• Networking - What is the cost of integrating the hardware into your existing networks, if there are any? Will the hardware work with your current network strategy? If you do not currently have a network installed, will you be doing that as well? Remember that there will need to be a fairly extensive amount of extra wiring which will need to be installed and maintained, which will also add to the cost of the project. It may be more cost effective to use a wireless network, which would required much less wiring, but may require extra security measures to prevent theft of the wireless routers. Also consider if the hardware will support future network improvements.

Key issues


  • Will your teachers or students need extra training to use the ICT equipment?
  • If so, who will provide the training?
  • How long will it take?
  • How much will it cost?
  • Do your teachers know how to integrate the ICT tools (e.g. Radio, TV, computers) into their teaching and into the curriculum?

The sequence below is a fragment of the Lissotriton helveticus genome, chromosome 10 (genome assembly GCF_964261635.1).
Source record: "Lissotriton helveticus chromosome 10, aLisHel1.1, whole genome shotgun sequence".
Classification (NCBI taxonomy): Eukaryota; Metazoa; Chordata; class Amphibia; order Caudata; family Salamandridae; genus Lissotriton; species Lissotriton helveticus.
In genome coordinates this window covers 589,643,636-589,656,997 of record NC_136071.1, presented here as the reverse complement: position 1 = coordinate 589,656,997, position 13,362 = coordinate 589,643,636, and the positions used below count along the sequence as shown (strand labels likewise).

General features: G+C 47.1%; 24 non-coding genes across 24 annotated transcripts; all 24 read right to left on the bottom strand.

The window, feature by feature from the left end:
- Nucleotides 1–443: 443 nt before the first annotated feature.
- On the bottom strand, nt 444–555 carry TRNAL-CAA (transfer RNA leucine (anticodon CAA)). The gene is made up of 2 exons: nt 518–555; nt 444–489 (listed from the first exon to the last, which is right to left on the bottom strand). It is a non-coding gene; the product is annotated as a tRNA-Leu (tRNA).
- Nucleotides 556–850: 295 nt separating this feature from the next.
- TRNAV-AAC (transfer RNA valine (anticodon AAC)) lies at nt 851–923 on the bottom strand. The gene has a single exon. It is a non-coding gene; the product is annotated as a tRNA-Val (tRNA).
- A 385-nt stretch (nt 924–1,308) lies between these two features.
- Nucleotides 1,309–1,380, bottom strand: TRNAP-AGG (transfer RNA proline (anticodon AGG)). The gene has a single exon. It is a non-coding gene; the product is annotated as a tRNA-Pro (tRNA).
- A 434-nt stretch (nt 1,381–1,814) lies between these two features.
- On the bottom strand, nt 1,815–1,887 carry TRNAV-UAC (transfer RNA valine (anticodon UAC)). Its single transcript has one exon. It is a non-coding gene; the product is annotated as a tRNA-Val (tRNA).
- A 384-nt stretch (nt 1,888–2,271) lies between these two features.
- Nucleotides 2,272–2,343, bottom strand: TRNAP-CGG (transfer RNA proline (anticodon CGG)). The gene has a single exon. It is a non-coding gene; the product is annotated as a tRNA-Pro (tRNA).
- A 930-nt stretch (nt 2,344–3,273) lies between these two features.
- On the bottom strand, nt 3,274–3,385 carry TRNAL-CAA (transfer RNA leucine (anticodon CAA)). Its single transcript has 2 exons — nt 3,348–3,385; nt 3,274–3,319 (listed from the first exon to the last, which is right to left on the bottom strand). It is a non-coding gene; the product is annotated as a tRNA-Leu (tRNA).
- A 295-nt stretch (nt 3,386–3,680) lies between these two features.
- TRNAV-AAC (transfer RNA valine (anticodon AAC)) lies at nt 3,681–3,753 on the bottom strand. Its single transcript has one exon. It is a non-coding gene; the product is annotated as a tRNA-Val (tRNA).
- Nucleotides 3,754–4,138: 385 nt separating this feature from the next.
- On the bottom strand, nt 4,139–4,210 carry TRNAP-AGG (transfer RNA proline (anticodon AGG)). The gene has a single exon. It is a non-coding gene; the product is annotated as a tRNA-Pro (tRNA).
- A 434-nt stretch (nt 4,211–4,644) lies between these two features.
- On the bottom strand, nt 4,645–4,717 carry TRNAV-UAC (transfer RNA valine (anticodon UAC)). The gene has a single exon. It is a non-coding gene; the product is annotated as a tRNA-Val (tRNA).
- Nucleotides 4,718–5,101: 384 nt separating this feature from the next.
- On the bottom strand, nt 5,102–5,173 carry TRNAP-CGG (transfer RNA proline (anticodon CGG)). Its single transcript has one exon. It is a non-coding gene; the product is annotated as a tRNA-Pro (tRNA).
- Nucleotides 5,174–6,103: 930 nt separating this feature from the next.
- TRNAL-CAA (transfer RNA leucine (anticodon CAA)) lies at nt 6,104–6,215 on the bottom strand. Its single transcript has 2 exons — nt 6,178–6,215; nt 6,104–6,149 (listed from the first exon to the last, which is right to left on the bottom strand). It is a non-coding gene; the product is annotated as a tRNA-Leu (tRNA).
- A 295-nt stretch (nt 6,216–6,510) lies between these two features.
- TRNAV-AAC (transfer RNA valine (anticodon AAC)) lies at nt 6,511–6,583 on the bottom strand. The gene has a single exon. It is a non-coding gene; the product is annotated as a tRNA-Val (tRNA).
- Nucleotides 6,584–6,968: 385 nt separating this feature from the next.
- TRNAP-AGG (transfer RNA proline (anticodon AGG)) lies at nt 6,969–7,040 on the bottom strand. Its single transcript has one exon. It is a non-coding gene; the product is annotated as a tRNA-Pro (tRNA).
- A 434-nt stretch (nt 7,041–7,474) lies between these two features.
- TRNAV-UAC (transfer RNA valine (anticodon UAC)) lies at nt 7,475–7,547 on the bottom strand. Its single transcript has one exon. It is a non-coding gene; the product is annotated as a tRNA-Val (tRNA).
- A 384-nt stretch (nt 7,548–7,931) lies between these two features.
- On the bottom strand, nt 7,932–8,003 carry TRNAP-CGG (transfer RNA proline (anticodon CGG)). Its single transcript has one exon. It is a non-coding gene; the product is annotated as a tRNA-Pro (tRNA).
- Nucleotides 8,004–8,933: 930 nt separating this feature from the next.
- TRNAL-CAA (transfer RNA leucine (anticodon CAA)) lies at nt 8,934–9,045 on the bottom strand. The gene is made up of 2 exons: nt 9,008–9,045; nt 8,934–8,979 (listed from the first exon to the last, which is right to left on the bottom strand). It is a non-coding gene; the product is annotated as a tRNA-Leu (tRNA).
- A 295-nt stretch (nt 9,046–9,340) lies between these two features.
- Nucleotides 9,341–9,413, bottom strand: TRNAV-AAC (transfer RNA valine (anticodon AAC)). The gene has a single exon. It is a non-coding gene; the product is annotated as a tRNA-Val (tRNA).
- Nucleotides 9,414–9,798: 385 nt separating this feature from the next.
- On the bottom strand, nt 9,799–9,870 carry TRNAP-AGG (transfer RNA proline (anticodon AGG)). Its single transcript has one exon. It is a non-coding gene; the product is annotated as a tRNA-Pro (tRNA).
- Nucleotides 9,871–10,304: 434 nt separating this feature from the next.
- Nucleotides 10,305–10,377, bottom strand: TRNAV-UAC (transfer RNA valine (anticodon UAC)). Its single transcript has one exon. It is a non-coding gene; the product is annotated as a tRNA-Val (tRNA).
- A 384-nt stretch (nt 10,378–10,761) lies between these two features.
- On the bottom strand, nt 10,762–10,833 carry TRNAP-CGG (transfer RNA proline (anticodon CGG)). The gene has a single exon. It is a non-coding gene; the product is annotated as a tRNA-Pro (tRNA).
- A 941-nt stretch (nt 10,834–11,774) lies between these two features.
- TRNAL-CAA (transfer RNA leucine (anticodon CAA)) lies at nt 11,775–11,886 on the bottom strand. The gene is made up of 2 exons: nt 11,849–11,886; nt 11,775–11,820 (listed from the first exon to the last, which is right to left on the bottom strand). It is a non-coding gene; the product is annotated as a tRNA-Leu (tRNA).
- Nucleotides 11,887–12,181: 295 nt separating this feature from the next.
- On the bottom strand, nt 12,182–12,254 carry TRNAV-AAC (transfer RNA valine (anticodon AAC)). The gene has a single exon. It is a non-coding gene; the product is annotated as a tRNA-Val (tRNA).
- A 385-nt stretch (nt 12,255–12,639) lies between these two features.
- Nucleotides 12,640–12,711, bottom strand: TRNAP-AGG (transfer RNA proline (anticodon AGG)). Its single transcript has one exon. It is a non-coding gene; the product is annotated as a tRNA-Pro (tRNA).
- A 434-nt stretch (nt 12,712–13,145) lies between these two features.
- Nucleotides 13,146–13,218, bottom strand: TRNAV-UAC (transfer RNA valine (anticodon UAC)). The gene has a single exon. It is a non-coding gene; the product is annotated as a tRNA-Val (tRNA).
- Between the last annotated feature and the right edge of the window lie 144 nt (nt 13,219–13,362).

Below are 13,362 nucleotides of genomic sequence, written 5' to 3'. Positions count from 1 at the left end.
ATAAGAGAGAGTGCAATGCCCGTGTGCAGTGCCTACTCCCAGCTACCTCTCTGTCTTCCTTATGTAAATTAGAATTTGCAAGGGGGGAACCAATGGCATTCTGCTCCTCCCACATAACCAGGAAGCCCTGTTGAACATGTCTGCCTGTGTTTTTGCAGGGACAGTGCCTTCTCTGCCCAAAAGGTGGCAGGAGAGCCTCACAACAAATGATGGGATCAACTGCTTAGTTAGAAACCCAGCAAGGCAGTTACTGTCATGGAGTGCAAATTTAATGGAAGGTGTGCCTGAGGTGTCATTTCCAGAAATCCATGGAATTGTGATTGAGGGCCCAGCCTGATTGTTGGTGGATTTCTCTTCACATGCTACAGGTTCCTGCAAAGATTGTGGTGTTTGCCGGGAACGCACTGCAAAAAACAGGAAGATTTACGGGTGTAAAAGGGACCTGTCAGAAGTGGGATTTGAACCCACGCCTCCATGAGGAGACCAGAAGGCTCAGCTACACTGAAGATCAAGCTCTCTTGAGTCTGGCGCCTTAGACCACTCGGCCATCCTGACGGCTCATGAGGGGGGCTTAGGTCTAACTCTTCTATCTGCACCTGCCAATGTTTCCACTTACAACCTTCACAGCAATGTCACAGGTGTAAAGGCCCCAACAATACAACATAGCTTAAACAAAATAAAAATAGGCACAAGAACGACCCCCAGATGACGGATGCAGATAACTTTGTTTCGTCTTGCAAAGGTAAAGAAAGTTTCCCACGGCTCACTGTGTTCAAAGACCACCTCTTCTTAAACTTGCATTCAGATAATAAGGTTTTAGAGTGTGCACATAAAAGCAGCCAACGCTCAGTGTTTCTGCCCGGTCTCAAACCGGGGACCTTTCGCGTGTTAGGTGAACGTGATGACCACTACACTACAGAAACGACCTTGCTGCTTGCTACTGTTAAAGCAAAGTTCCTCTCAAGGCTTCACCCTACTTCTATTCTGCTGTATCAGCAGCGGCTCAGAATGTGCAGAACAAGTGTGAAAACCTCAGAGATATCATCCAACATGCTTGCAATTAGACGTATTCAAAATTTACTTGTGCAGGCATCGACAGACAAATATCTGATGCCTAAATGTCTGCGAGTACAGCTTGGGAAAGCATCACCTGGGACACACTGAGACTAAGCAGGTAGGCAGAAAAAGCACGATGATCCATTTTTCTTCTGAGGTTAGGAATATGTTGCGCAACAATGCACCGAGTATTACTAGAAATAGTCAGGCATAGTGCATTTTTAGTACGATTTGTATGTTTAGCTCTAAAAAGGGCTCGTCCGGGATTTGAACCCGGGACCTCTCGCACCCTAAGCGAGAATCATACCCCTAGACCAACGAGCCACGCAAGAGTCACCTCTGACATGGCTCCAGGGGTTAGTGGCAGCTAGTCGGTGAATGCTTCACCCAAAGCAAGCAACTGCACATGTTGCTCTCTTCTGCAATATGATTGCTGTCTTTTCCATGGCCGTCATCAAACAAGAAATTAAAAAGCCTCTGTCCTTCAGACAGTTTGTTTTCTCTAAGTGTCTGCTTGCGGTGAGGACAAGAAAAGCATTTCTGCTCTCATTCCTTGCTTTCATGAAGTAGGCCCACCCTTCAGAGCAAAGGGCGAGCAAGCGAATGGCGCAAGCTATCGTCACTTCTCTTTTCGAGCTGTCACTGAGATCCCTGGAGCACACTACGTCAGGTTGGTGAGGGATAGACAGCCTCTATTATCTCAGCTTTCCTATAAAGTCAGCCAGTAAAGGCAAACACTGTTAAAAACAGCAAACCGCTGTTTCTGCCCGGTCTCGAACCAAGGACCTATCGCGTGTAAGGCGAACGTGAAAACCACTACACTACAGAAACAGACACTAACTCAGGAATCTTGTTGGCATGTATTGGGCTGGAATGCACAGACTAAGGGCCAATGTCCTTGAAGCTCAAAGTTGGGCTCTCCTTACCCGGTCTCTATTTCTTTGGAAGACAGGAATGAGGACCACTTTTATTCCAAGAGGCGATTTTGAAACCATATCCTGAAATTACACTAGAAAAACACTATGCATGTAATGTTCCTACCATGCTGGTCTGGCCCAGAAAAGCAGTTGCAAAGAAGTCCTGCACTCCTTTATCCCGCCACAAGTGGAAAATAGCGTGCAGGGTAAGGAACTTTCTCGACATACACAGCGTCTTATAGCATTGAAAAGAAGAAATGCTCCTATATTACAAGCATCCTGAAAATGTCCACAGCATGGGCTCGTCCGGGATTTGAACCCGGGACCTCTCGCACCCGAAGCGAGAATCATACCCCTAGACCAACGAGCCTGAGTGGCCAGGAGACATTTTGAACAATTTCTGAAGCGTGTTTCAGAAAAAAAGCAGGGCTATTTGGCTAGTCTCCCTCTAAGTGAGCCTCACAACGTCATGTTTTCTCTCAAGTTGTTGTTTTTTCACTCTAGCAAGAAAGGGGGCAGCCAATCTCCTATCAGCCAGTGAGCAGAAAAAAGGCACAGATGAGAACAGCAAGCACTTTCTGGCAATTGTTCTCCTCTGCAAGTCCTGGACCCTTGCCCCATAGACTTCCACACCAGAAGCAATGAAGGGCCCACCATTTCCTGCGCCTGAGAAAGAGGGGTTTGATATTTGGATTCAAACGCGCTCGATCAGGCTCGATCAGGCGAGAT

• If not, how much time will it take for them to become familiar with the ICT tools and how to use them effectively to enhance the learning experience?

Maintenance and support

  • Do your teachers know how to repair the ICT tools if something goes wrong?
  • If not, who will perform these functions, how long will it take, and how much will it cost?
  • Do teachers have someone to call or books to consult if they have problems in utilizing the ICT tool?
  • If not, how much would it cost to have such support available to teachers, either on a permanent basis, such as a new ICT support staff member, or on a case-by-case basis?